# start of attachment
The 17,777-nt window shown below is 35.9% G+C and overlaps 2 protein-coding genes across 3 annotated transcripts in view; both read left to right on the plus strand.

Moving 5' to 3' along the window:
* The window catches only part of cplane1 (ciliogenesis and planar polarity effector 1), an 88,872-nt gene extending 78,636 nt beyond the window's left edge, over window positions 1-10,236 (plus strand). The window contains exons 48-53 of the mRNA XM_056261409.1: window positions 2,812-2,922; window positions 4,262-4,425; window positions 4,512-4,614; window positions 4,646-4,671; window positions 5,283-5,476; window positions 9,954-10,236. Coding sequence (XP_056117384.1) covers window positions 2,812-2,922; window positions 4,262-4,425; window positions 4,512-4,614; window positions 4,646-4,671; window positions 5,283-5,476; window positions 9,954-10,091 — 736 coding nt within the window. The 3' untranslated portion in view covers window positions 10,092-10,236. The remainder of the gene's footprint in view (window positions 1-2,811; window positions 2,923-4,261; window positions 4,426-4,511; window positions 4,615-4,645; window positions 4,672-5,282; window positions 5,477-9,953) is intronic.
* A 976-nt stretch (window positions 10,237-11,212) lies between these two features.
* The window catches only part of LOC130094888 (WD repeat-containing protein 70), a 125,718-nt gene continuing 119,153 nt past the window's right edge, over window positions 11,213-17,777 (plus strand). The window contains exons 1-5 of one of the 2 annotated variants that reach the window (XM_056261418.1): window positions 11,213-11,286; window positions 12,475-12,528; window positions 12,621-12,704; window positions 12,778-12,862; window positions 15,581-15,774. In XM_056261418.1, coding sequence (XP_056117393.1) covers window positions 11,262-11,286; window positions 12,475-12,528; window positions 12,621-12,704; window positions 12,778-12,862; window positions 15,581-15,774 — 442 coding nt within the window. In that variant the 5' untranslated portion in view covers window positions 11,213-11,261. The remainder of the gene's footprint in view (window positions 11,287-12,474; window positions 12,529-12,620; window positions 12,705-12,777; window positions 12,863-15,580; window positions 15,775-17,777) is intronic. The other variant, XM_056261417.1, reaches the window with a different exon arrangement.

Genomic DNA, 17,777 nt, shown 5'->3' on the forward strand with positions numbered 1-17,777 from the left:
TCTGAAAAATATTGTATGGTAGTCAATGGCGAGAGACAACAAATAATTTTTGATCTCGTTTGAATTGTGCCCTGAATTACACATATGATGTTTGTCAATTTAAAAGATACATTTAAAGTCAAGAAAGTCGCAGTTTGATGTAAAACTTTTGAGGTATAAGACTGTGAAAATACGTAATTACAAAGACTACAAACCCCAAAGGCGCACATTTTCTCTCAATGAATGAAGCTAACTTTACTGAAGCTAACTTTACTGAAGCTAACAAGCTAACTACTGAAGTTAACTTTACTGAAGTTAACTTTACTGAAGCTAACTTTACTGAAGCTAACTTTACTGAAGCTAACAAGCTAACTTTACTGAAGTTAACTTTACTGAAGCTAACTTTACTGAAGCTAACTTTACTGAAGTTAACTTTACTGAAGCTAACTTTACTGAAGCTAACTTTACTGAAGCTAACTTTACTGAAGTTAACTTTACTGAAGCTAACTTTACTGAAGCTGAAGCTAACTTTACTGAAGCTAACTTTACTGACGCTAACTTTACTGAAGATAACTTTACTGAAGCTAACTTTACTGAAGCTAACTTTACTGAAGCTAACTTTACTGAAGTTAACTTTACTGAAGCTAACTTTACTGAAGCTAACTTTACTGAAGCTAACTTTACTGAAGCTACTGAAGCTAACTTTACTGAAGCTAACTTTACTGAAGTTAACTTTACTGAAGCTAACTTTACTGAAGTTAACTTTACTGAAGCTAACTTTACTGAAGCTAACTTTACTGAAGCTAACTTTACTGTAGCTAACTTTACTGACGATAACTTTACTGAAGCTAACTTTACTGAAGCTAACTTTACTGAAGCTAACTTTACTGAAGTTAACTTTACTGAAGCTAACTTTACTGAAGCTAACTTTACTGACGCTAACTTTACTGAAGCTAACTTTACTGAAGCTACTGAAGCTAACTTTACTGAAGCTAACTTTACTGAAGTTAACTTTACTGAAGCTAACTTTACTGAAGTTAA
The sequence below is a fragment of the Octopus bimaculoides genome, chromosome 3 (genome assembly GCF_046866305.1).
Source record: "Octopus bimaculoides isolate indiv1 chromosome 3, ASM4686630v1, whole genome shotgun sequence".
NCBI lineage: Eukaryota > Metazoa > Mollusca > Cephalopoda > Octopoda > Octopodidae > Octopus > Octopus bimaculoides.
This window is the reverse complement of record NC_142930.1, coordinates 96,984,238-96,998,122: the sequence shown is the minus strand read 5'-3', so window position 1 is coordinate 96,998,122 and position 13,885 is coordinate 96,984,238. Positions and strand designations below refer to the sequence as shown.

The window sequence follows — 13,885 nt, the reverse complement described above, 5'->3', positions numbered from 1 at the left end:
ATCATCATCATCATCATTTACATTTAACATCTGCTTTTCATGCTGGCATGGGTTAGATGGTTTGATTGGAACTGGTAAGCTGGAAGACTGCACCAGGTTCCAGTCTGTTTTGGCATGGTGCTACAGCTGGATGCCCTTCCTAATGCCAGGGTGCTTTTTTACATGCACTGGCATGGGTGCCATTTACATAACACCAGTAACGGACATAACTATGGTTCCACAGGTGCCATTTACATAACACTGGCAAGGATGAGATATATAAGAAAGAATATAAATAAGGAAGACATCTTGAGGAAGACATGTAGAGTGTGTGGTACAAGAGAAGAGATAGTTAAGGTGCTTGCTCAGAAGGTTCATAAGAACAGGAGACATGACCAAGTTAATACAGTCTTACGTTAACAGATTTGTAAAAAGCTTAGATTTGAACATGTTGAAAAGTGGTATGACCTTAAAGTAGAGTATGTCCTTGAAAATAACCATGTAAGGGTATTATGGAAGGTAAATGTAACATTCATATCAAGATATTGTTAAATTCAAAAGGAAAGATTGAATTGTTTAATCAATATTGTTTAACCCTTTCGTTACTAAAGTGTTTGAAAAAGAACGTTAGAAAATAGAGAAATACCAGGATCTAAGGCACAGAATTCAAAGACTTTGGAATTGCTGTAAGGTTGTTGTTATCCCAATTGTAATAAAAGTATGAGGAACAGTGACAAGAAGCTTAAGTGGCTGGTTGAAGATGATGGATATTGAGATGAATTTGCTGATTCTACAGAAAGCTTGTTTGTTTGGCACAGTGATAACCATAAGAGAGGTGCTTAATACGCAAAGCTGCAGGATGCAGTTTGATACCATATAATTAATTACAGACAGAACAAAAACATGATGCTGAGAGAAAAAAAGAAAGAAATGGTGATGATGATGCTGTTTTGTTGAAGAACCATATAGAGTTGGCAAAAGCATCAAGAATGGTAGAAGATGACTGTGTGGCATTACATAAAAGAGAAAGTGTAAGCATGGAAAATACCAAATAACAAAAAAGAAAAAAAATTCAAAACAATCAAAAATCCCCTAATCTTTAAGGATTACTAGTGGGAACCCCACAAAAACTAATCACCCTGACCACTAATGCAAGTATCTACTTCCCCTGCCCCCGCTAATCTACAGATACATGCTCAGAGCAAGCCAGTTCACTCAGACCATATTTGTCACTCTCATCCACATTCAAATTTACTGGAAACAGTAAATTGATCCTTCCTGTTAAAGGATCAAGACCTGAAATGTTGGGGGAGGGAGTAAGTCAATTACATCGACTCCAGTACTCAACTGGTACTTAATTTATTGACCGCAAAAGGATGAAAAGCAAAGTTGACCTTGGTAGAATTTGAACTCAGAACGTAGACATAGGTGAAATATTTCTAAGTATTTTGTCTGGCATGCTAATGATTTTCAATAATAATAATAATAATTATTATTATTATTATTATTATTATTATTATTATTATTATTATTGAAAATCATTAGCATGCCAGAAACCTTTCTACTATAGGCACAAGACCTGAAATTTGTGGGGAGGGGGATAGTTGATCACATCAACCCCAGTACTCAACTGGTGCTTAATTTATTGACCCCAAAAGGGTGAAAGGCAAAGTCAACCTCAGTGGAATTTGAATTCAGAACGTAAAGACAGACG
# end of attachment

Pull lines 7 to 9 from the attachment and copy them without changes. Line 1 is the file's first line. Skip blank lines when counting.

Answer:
TCTGAAAAATATTGTATGGTAGTCAATGGCGAGAGACAACAAATAATTTTTGATCTCGTTTGAATTGTGCCCTGAATTACACATATGATGTTTGTCAATTTAAAAGATACATTTAAAGTCAAGAAAGTCGCAGTTTGATGTAAAACTTTTGAGGTATAAGACTGTGAAAATACGTAATTACAAAGACTACAAACCCCAAAGGCGCACATTTTCTCTCAATGAATGAAGCTAACTTTACTGAAGCTAACTTTACTGAAGCTAACAAGCTAACTACTGAAGTTAACTTTACTGAAGTTAACTTTACTGAAGCTAACTTTACTGAAGCTAACTTTACTGAAGCTAACAAGCTAACTTTACTGAAGTTAACTTTACTGAAGCTAACTTTACTGAAGCTAACTTTACTGAAGTTAACTTTACTGAAGCTAACTTTACTGAAGCTAACTTTACTGAAGCTAACTTTACTGAAGTTAACTTTACTGAAGCTAACTTTACTGAAGCTGAAGCTAACTTTACTGAAGCTAACTTTACTGACGCTAACTTTACTGAAGATAACTTTACTGAAGCTAACTTTACTGAAGCTAACTTTACTGAAGCTAACTTTACTGAAGTTAACTTTACTGAAGCTAACTTTACTGAAGCTAACTTTACTGAAGCTAACTTTACTGAAGCTACTGAAGCTAACTTTACTGAAGCTAACTTTACTGAAGTTAACTTTACTGAAGCTAACTTTACTGAAGTTAACTTTACTGAAGCTAACTTTACTGAAGCTAACTTTACTGAAGCTAACTTTACTGTAGCTAACTTTACTGACGATAACTTTACTGAAGCTAACTTTACTGAAGCTAACTTTACTGAAGCTAACTTTACTGAAGTTAACTTTACTGAAGCTAACTTTACTGAAGCTAACTTTACTGACGCTAACTTTACTGAAGCTAACTTTACTGAAGCTACTGAAGCTAACTTTACTGAAGCTAACTTTACTGAAGTTAACTTTACTGAAGCTAACTTTACTGAAGTTAA
The sequence below is a fragment of the Octopus bimaculoides genome, chromosome 3 (genome assembly GCF_046866305.1).
Source record: "Octopus bimaculoides isolate indiv1 chromosome 3, ASM4686630v1, whole genome shotgun sequence".